Wasted Opportunity: Confronting NYC’s Solid Waste Challenges

July 8, 2013

Did you know that New York City ships 10,500 tons of residential waste to out-of-state landfills every day?

That adds up to nearly 27 million miles a year — all on large, long-haul trucks that spew massive amounts of climate-warming emissions into our air.

New York City is lagging behind other major cities in the adoption of new technologies, even as our current system grows more and more expensive. Isn’t it time for the Big Apple to rethink its solid waste management strategy — and soon?

“Wasted Opportunity? Confronting NYC’s Solid Waste Challenges” was a provocative half-day discussion that included a full accounting of New York City’s existing solid waste challenges and charted out a course for a more sustainable future.

This policy forum took place December 6, 2012 at the New York City Bar Association.

“Wasted Opportunity?” explored the critical and timely issue of how New York City can best manage the nonrecyclable fraction of its municipal solid waste. Our speakers discussed the economic, environmental and public health impacts of the city’s current system of managing unrecyclable waste, with a new system utilizing a range of new conversion technologies that extract and create energy and other resources from waste.

Our speakers were:

PANEL 1:
Caswell Holloway; NYC Deputy Mayor for Operations
Eric Goldstein; Director, New York City Environment, Natural Resources Defense Council
Carol Kellermann; President, Citizens Budget Commission
Thomas Matte, MD; Assistant Commissioner, Bureau of Environmental Surveillance and Policy, NYC Department of Health & Mental Hygiene.
Maria Gotsch; President & CEO, New York City Investment Fund
Moderated by NYLCVEF President Marcia Bystryn

PANEL 2:
Kate Ascher; Principal, Happold Consulting
James J. Binder, P.E.; Principal, Alternative Resources, Inc.
Helena Durst; Vice President, The Durst Organization
Brendan Sexton; President, The Sexton Company
Jamie Stein; Coordinator, Environmental Systems Management Program, Pratt Institute
Moderated by Adam Lisberg, Editor, City & State

This forum was generously sponsored by:

Additional sponsors included the Energy & Environmental Law Committees of the New York City Bar Association and Columbia Law School’s Center for Climate Change Law.

Our media sponsor for this special program was City Hall News, part of the Manhattan Media publishing group.

Click here to read our background paper on this issue

Click here to Read our Recommendations for New York City

< Back to Policy Forums

Related Articles

The Town of East Hampton has a long record of sustainability leadership, particularly on the issue of open space. But there are many steps the town can take to continue to improve its environmental performance–and the town’s elected leaders will play a critical role in this effort. For this reason, the New York League of…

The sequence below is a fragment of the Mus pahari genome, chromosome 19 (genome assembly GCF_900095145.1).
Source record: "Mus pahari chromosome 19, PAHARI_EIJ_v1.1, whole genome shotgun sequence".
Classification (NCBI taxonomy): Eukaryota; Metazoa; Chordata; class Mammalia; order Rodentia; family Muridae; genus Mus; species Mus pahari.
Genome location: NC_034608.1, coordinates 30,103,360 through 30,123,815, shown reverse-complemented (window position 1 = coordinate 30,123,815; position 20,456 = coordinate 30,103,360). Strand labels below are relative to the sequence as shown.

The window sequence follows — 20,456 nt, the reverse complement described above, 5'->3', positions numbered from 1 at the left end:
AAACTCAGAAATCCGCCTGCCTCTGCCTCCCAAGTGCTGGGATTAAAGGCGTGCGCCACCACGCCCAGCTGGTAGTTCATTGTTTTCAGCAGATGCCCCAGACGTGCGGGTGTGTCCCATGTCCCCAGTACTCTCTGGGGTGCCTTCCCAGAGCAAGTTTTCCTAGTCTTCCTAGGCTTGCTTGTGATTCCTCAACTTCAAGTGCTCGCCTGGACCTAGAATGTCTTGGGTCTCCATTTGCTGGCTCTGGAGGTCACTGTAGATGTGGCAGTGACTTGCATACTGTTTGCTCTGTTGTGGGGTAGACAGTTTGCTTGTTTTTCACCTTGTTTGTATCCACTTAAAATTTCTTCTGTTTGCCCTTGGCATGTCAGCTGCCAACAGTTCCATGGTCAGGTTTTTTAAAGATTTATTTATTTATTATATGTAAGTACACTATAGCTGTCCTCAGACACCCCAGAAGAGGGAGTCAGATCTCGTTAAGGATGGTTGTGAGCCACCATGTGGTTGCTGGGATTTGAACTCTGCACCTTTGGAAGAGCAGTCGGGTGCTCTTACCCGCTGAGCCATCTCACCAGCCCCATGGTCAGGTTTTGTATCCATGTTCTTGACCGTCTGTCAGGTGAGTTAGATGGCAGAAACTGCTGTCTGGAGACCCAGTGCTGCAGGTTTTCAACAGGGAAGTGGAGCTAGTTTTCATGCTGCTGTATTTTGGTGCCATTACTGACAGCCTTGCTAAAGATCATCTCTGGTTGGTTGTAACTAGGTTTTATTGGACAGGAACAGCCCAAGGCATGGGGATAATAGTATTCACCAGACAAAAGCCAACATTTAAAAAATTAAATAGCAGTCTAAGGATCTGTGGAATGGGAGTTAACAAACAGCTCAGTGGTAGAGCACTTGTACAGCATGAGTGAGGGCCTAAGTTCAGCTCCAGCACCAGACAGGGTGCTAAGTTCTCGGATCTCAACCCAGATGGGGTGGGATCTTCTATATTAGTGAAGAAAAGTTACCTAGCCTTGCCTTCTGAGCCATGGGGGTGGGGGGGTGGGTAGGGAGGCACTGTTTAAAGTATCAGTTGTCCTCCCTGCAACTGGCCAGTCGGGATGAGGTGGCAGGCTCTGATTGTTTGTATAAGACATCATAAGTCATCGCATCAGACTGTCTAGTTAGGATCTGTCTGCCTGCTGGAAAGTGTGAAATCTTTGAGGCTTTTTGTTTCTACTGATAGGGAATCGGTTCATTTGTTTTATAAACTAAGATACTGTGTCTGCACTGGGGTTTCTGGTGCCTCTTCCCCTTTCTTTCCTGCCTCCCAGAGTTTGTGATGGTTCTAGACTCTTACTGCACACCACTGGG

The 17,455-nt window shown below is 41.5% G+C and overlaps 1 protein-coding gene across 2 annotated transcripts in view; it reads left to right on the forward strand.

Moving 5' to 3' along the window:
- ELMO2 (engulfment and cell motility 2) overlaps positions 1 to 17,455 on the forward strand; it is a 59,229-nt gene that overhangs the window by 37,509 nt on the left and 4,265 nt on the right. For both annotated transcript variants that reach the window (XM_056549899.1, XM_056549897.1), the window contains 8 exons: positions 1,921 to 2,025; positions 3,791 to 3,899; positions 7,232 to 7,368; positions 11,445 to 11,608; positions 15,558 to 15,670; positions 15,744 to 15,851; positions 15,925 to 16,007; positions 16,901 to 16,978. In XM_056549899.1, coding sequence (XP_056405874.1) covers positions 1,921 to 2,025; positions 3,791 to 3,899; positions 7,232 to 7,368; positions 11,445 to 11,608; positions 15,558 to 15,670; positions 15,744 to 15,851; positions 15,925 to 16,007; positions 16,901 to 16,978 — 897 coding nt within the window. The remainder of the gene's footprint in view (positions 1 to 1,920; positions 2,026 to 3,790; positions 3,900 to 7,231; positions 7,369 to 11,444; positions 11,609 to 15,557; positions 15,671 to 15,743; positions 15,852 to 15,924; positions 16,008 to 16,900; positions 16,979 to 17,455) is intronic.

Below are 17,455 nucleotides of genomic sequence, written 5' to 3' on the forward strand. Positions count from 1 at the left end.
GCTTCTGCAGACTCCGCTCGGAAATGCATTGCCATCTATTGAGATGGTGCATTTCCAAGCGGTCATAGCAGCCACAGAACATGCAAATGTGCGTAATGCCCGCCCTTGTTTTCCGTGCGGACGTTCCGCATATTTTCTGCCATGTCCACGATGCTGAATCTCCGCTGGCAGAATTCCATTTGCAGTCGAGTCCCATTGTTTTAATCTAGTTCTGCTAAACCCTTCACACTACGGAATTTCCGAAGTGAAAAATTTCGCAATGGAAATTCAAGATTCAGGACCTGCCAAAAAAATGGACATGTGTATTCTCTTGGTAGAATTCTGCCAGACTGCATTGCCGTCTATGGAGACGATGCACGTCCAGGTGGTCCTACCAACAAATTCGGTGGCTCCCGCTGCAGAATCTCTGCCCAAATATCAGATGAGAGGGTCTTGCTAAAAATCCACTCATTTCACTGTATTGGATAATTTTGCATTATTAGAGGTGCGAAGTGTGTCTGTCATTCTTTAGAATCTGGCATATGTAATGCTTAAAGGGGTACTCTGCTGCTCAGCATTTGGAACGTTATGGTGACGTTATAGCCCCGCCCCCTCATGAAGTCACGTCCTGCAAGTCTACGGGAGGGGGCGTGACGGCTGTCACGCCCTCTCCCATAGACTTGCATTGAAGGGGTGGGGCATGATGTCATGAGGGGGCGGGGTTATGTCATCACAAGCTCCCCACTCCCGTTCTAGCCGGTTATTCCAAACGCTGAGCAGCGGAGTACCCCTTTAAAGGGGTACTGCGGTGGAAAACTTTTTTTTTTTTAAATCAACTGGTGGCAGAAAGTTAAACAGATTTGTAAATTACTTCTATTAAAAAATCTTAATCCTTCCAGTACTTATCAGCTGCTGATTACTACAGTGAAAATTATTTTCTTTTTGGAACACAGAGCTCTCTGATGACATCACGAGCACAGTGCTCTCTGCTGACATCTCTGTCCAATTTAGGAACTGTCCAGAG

In September 2014, Mayor de Blasio announced an aggressive carbon reduction goal for New York City to reduce greenhouse gas emissions by 80% below 2005 levels by 2050. In order to address some of the key topics and major challenges to reaching these goals, NYLCVEF hosted a 4-part forum series this summer to address the…

The New York League of Conservation Voters Education Fund is pleased to present this 2017 Green Guide as a resource for all candidates running for public office in New York City. This document, released at our Environmental Candidate School, is a one-stop-shop for candidates to learn about new opportunities and approaches to persistent sustainability problems….

Each year, NYLCV and the NYLCV Education Fund work closely with New York’s leading environmental, public health, conservation, energy, environmental justice, and transportation organizations to identify the state’s most pressing priorities on fighting climate change, conserving land and water, and protecting public health. The result of that effort is our 2017 New York State legislative…

In September 2014, Mayor de Blasio announced an aggressive carbon reduction goal for New York City to reduce greenhouse gas emissions by 80% below 2005 levels by 2050. In order to address some of the key topics and major challenges to reaching these goals, NYLCVEF hosted a 4-part forum series this summer to address the…

In October 2016, NYLCVEF convened a public policy forum at the Buffalo History Museum on green infrastructure, the use of nature-based systems to improve drinking source water quality and combat combined sewer overflows (CSOs) in urban areas. This forum was part of a series of similar events around the state on the subject of green infrastructure and CSOs.

NYLCVEF educational publications seek to help New Yorkers understand local environmental challenges and how they can be solved.

NYLCVEF educational forums bring together elected officials, environmental leaders, and the general public for discussion on timely environmental policy issues and their solutions.

Last fall, we held a forum on Green Infrastructure in the Capital Region at Albany Law School. Today we’re excited to give you the first look at our just released recommendations that the Capital Region can follow to expand green infrastructure. Our key recommendations for executive offices at the municipal and county levels include: Implement…

Get Involved

THANK YOU TO OUR ECO-PARTNERS